By Victoria Potter, US Business Director at ECI Media Management
ECI Media Management has just returned from an inspiring and informative few days at the ANA Brand Masters in Phoenix last week, and we took home valuable learnings from the talks and panel discussions. Brand Purpose was a key topic, with many conversations around how brands can earn the trust of consumers.
Our US Business Director, Victoria Potter, shares her key insights from her time in Arizona.
Insight 1: Data turns sparks into flames
Time and time again, brands turn to data to take a small spark and turn it into a flame. Those small sparks could very easily be ignored and extinguished. However, with just a little bit of oxygen, they become blazing fires.
Boston Beer noticed a spark in the form of spiked seltzer, and just three years later, the hard seltzer category (of which their brand, Truly, has the number two ranking) has achieved a value of $2 billion, an increase of 275%.
Crocs, suffering from a relevance problem, embraced their individual identity with a boost from Ariana Grande. They revitalized the brand by embracing a ‘Come as you are’ mentality to provide space for free expression.
Insight 2: A brand without trust is just a product
The digital age in which we live creates a strange dichotomy between the personal and impersonal. Making your brand valuable in a consumer’s eyes goes beyond price. One of my favorite quotes of the week was from Brian McCarter (Ogilvy EMEA), representing Dove: “A brand without trust is just a product”.
However, Manos Spanos from Danone pointed out another important truth: brand purpose doesn’t have to be about saving the planet. Having a purpose and truth to your brand is important, but not all brands need to be about saving the world. For Danone, that meant recognizing that Oikos, a great source of protein, could help NFL footballers with their “bubble butts”. This brand purpose is no less important from a brand perspective than Honey Nut Cheerios’ ‘Future with Bees’. The key to trust is being true to yourself. As Boston Beer CMO Lesya Lysyj stated in her fourth rule – Play Your Own Game.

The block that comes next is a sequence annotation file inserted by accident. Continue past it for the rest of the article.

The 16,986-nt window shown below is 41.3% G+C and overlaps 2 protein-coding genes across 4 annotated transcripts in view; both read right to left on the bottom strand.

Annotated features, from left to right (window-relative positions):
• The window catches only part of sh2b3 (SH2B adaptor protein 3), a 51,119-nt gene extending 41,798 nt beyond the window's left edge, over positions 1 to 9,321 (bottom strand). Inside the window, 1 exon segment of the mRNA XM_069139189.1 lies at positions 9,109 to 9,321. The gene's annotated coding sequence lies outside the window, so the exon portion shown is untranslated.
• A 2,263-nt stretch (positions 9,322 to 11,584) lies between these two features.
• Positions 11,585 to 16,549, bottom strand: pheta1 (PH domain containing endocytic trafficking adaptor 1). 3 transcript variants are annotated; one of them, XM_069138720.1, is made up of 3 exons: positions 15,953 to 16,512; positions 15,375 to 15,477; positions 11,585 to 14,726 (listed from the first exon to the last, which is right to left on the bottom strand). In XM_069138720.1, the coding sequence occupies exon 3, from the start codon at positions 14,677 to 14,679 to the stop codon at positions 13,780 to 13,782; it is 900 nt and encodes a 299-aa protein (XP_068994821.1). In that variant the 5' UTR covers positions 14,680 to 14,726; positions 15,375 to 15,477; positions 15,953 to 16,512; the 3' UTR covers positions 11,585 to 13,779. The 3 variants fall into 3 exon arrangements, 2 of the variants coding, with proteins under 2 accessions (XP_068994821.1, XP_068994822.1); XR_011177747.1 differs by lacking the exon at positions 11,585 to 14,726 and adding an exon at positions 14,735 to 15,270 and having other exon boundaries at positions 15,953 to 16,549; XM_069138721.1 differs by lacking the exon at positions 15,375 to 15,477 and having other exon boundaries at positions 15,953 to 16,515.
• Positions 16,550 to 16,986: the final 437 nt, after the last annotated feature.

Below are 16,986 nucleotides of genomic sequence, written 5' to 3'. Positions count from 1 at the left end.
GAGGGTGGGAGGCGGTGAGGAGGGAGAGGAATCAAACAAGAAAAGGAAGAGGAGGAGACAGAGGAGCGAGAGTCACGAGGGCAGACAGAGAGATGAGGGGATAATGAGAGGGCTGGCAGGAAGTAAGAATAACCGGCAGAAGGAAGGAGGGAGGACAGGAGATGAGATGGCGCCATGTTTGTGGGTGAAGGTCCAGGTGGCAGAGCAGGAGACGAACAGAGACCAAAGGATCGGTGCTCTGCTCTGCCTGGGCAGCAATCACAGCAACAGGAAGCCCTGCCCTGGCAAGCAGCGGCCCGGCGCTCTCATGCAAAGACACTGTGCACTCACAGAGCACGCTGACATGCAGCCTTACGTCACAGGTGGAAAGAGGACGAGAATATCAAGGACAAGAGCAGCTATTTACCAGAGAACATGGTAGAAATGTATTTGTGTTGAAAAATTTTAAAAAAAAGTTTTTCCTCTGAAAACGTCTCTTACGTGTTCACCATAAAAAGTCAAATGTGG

Insight 3: In the age of data and AI, the human element is just as important
Danone is bringing together humans and AI by creating great content that lives the brands’ truth, but uses AI to determine the efficacy of the creative.
Boston Beer noticed a small piece of data indicating strong BoDeans sales in Montana and Maine. Humans helped develop that data into a rebrand which helped reinvigorate and relaunch the brand.
Caterpillar embraces the complementary relationship between humans and machines, championing automation as a way to get more work done remotely, keep workers safer, and for longer periods of time.
Insight 4: If at first you don’t succeed…
One of the ‘four rules of marketing’ that Boston Beer shared was ‘Get it out fast, even if it’s wrong’. It sounds counterintuitive, but they pivoted a five-state launch into a national launch in just seven days, in the knowledge that they might not have it all right. However, three years later, the success of the brand speaks for itself. Admittedly, plenty of mistakes were made, but they stuck with it to get great results.
One of the key insights from OK Cupid’s CMO was that ‘this may not work, but the win is in the insight’. Sometimes trying something and not getting it right is just the information you need to get it right next time.
If you’d like to discuss anything you have read here, please don’t hesitate to get in touch: email@example.com
Image: Sean Pavone/Shutterstock